We have also applied the doctrine based on statements made in reexamination proceedings, holding that a “patentee’s statements during reexamination can be considered during claim construction, in keeping with the doctrine of prosecution disclaimer.” It follows that we should apply the doctrine in IPR proceedings before the PTO. Extending the prosecution disclaimer doctrine to IPR proceedings will ensure that claims are not argued one way in order to maintain their patentability and in a different way against accused infringers. In keeping with the underlying purposes of the doctrine, this extension will “promote the public notice function of the intrinsic evidence and protect the public’s reliance on definitive statements made during” IPR proceedings. . . .
Because an IPR proceeding involves reexamination of an earlier administrative grant of a patent, it follows that statements made by a patent owner during an IPR proceeding can be considered during claim construction and relied upon to support a finding of prosecution disclaimer. Of course, to invoke the doctrine of prosecution disclaimer, any such statements must “be both clear and unmistakable.” We note that many district courts have addressed this issue and have likewise concluded that statements made by patent owners during an IPR can be considered for prosecution disclaimer.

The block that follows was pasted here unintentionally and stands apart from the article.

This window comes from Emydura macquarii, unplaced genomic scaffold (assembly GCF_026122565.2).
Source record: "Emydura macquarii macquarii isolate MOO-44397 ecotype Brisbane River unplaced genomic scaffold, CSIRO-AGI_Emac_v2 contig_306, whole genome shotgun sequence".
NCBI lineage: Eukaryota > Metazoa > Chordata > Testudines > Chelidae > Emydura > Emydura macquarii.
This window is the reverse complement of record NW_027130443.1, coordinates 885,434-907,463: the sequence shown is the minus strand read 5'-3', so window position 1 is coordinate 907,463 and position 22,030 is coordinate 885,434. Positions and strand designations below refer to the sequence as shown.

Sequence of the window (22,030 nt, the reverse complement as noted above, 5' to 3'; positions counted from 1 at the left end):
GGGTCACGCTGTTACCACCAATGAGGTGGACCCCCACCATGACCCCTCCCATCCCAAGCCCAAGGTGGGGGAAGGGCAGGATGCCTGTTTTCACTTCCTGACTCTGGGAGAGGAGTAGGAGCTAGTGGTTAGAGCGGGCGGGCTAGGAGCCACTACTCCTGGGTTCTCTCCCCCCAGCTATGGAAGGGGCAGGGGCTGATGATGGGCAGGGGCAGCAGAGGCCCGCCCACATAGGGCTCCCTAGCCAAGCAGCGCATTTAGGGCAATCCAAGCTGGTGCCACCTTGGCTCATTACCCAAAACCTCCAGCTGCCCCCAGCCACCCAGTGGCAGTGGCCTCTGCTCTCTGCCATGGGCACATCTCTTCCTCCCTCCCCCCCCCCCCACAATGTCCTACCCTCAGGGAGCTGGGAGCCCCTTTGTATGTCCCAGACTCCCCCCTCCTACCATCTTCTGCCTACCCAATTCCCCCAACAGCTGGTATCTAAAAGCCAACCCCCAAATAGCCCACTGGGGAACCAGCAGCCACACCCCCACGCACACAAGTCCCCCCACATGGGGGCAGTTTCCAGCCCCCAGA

Aylus next argues that its statements were not part of an IPR proceeding because they were made in a preliminary response before the Board issued its institution decision. We disagree. . . . We have said that an “IPR does not begin until it is instituted,” but for the purposes of prosecution disclaimer, we find the differences between the two phases of an IPR to be a distinction without a difference. A patent owner’s preliminary response filed prior to an institution decision and a patent owner’s response filed after institution are both official papers filed with the PTO and made available to the public. In both official papers, the patent owner can define claim terms and otherwise make representations about claim scope to avoid prior art for the purposes of either demonstrating that there is not a reasonable likelihood that the claims are unpatentable on the asserted grounds or demonstrating that the challenger has not shown by a preponderance of the evidence that the claims are unpatentable on the asserted grounds. Regardless of when the statements are made during the proceeding, the public is “entitled to rely on those representations when determining a course of lawful conduct, such as launching a new product or designing-around a patented invention.” In conclusion, we hold that statements made by a patent owner during an IPR proceeding, whether before or after an institution decision, can be considered for claim construction and relied upon to support a finding of prosecution disclaimer.